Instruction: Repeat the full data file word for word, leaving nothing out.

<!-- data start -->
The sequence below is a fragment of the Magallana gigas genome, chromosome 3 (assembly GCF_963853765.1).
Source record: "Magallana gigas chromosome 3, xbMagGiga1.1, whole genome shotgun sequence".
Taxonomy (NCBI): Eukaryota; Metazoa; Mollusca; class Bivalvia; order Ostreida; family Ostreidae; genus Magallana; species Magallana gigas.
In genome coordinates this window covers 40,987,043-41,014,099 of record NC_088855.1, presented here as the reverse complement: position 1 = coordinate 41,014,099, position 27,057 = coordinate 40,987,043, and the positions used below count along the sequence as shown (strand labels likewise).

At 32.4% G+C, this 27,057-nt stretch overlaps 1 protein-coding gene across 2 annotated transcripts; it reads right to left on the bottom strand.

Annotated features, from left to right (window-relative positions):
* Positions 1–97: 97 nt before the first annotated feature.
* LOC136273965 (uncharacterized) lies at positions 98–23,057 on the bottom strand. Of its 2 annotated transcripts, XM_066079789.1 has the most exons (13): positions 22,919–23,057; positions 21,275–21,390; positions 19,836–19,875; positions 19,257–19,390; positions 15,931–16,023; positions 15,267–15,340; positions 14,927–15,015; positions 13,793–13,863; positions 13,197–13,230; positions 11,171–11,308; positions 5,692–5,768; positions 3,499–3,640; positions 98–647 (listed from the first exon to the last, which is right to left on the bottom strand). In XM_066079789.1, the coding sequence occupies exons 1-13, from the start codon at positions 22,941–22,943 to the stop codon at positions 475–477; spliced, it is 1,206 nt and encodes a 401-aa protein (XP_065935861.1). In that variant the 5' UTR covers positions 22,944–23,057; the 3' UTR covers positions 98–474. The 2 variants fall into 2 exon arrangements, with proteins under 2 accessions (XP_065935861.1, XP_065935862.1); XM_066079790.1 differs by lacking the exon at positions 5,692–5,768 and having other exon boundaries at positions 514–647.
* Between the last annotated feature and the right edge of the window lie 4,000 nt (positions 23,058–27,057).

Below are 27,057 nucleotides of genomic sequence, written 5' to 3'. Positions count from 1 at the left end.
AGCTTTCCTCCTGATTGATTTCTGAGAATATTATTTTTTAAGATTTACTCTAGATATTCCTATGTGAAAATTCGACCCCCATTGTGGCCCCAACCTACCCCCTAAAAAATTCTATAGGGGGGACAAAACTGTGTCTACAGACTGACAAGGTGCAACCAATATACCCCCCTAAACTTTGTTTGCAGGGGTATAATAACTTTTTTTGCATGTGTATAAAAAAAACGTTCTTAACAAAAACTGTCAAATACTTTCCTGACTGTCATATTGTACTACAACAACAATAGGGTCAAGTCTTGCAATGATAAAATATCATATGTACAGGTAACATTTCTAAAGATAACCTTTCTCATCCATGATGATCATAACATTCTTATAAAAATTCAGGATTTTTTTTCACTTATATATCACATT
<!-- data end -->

The sequence below is a fragment of the Magallana gigas genome, chromosome 3 (assembly GCF_963853765.1).
Source record: "Magallana gigas chromosome 3, xbMagGiga1.1, whole genome shotgun sequence".
Taxonomy (NCBI): Eukaryota; Metazoa; Mollusca; class Bivalvia; order Ostreida; family Ostreidae; genus Magallana; species Magallana gigas.
In genome coordinates this window covers 40,987,043-41,014,099 of record NC_088855.1, presented here as the reverse complement: position 1 = coordinate 41,014,099, position 27,057 = coordinate 40,987,043, and the positions used below count along the sequence as shown (strand labels likewise).

At 32.4% G+C, this 27,057-nt stretch overlaps 1 protein-coding gene across 2 annotated transcripts; it reads right to left on the bottom strand.

Annotated features, from left to right (window-relative positions):
* Positions 1–97: 97 nt before the first annotated feature.
* LOC136273965 (uncharacterized) lies at positions 98–23,057 on the bottom strand. Of its 2 annotated transcripts, XM_066079789.1 has the most exons (13): positions 22,919–23,057; positions 21,275–21,390; positions 19,836–19,875; positions 19,257–19,390; positions 15,931–16,023; positions 15,267–15,340; positions 14,927–15,015; positions 13,793–13,863; positions 13,197–13,230; positions 11,171–11,308; positions 5,692–5,768; positions 3,499–3,640; positions 98–647 (listed from the first exon to the last, which is right to left on the bottom strand). In XM_066079789.1, the coding sequence occupies exons 1-13, from the start codon at positions 22,941–22,943 to the stop codon at positions 475–477; spliced, it is 1,206 nt and encodes a 401-aa protein (XP_065935861.1). In that variant the 5' UTR covers positions 22,944–23,057; the 3' UTR covers positions 98–474. The 2 variants fall into 2 exon arrangements, with proteins under 2 accessions (XP_065935861.1, XP_065935862.1); XM_066079790.1 differs by lacking the exon at positions 5,692–5,768 and having other exon boundaries at positions 514–647.
* Between the last annotated feature and the right edge of the window lie 4,000 nt (positions 23,058–27,057).

Below are 27,057 nucleotides of genomic sequence, written 5' to 3'. Positions count from 1 at the left end.
AGCTTTCCTCCTGATTGATTTCTGAGAATATTATTTTTTAAGATTTACTCTAGATATTCCTATGTGAAAATTCGACCCCCATTGTGGCCCCAACCTACCCCCTAAAAAATTCTATAGGGGGGACAAAACTGTGTCTACAGACTGACAAGGTGCAACCAATATACCCCCCTAAACTTTGTTTGCAGGGGTATAATAACTTTTTTTGCATGTGTATAAAAAAAACGTTCTTAACAAAAACTGTCAAATACTTTCCTGACTGTCATATTGTACTACAACAACAATAGGGTCAAGTCTTGCAATGATAAAATATCATATGTACAGGTAACATTTCTAAAGATAACCTTTCTCATCCATGATGATCATAACATTCTTATAAAAATTCAGGATTTTTTTTCACTTATATATCACATT